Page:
Albert Warren Tillinghast fancied himself a writer. He published two works of fiction, which are best left forgotten, but his words on golf are essential to our understanding of the game of golf as it evolved in North America.

Most of the 45 pieces in this collection appeared originally in the magazine Golf Illustrated, for which he was both a contributor and, for a time in the bleak 1930s, editor. He also contributed essays and columns on golf over thirty-five years to several other publications—Golf, The American Golfer, Country Club Life, Golfer’s Magazine, The PGA Magazine and The Pacific Coast Golfer.

The pieces that attract me most are his reminiscences of pre World War I championships, of which we have precious few firsthand accounts. What kind of people were Willie Anderson, the obscure four-time Open champion, and Johnny McDermott, the native prodigy who captured back-to-back Opens in 1911 and 1912? You'll find out in his columns recalling the triumphs and sad endings of both.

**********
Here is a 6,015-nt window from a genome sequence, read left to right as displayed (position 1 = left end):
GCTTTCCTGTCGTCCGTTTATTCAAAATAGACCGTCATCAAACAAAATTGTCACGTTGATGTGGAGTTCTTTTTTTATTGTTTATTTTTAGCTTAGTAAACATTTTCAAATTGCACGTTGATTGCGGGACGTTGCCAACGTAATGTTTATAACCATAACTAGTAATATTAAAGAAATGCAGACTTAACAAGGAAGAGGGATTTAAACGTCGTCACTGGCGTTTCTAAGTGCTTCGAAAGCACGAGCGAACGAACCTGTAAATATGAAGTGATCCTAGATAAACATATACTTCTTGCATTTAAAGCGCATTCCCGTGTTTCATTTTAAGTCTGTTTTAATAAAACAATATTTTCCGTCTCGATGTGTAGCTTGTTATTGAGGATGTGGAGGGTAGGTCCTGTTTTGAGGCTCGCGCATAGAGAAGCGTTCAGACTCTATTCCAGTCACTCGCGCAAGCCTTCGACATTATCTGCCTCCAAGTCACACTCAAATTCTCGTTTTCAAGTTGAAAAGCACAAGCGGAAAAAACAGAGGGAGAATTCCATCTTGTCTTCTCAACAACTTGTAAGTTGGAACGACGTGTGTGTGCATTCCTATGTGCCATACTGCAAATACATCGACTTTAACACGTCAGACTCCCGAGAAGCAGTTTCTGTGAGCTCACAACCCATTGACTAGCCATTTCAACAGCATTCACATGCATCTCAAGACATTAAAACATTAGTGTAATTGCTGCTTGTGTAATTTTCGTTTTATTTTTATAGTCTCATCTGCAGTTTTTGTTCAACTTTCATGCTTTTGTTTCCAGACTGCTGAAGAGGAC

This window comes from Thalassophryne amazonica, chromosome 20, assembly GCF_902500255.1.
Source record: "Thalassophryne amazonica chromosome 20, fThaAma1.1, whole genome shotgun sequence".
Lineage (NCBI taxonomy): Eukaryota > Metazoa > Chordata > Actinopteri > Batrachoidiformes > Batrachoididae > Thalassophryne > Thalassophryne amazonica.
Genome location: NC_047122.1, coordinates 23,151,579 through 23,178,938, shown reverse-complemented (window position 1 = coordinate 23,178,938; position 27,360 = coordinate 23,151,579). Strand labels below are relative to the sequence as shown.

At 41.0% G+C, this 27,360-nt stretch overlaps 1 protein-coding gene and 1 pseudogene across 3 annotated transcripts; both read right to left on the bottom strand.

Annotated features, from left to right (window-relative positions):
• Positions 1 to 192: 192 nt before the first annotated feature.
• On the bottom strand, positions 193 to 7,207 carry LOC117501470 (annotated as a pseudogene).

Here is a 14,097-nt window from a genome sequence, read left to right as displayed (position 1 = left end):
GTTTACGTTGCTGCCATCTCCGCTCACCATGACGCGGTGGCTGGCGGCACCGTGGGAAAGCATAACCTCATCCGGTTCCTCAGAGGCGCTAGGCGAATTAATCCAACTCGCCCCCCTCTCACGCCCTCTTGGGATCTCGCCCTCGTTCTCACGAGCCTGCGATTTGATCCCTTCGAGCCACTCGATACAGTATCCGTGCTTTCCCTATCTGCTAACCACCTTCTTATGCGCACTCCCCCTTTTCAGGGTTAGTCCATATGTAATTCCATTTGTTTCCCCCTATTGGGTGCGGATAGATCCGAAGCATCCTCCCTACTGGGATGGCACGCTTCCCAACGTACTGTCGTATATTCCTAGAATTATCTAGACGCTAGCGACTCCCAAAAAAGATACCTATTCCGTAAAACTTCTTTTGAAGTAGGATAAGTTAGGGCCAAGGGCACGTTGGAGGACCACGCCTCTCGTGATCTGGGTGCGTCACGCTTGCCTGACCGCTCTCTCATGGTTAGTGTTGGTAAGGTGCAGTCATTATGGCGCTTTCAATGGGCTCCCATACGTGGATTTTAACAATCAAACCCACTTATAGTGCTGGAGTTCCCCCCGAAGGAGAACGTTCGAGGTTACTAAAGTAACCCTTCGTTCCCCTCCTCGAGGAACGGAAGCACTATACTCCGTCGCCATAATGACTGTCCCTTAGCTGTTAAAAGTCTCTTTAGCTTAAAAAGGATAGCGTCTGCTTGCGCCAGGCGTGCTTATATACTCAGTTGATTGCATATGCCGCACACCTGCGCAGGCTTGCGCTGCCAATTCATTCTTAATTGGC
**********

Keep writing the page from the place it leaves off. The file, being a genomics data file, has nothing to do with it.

For those of you unfamiliar with the life of the singular A.W. Tillinghast here’s a capsule review of his variegated life:

  1. Born in Philadelphia in 1874, the only and spoiled child of a prosperous, but not quite wealthy family.

  2. Enjoyed a dissolute youth marked by school expulsions, athletics and drinking to excess.

  3. Got totally hooked on golf in the 1890s, when the game was but a seedling in this country. Made annual pilgrimages to the holy land in Scotland where he took lessons, both mechanical and spiritual, from Old Tom Morris—one of the game’s icons.

  4. Played a lot of golf, both socially and competitively, including decent showings in early US Amateurs and Opens.

  5. Staved off gainful employment until age 32 when he laid out a course for rich fiends on their farm at Shawnee-on-the-Delaware. It was an instant success. He went full bore into the design business.